• Dennis Coyne says:

    shallow sand,

    It is doubtful that there will be a plateau in output for 5 years, at least for the US as a whole because the various plateaus in different tight oil plays are unlikely to coincide. If we assume the Permian basin is developed slowly as larger oil companies buy up smaller companies and other smaller plays continue to be developed as they have in the past, I get the following scenario (with URR for US tight oil of about 87 Gb.) This assumes oil prices follow the EIA’s AEO 2018 reference scenario for Brent Oil prices.


  • Dennis Coyne says:

    Same scenario with contributions from various plays.


  • shallow sand says:


    I was just referring to what two companies said about their Bakken operations and one (HES) is planning substantial growth until 2021, and then hopes to hold flat 4-5 years thereafter. COP said it doesn’t plan on further growth with regard to its Bakken assets.

    I agree that there will not be a plateau overall US for awhile, unless WTI stays below $55 for quite awhile. However, I suspect regardless of price, some companies may be finally thinking about maximizing financial returns rather than YOY growth, at least based on the CC comments I referred to above. If so, this could impact the peak rate as well as annual decline rates?

  • Dennis Coyne says:

    Shallow sand,

    Much depends on oil prices which are not known as well as technically recoverable resources, also not known. I use USGS mean estimates for TRR and EIA’s AEO for future prices and then reasonable economic assumptions based on what I have learned from you, Mike Shellman and Rune Likvern. Clearly the ramp up in completion rate is a guess, I recently revised the Permian ramp up based on cutbacks in capex announced by some producers, the completion rates I have chosen may still be too aggressive, but it is based in part on the ramp in 2017 and 2018 when oil prices were relatively low (mostly under $60/b for WTI over that period). I am open to other suggestions and yes I realize individual producers may try to maintain a plateau, the fact that there are so many producers and all their plans are slightly different is likely to lead to a gradual peak and then decline, probably in the 2022 to 2025 time frame.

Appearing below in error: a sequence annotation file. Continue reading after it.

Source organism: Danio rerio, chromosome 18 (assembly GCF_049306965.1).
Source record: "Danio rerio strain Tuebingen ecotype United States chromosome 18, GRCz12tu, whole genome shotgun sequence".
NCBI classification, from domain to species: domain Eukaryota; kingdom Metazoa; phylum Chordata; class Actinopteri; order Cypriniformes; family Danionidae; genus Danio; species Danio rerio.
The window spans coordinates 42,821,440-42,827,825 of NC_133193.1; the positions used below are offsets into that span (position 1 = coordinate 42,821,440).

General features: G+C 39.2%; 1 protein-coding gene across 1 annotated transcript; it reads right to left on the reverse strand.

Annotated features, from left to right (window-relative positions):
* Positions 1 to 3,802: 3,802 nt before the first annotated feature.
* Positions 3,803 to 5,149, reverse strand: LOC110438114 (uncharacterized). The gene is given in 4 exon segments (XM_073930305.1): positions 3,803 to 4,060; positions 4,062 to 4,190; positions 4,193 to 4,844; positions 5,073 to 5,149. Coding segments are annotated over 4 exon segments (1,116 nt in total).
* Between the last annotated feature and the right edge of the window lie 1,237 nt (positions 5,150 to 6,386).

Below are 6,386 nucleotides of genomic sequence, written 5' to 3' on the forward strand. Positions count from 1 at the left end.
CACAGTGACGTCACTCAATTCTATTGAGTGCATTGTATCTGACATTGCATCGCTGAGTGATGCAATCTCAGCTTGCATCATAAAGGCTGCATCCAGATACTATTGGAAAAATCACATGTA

Another factor is the uncertainty about when new well EUR will start to decrease as sweet spots become fully drilled, this may have already occurred in the Eagle Ford(2019), Bakken is likely to follow soon and probably Niobrara and finally Permian Basin (2025).

    This will only be clear about two years after it has occurred.

  • Dennis Coyne says: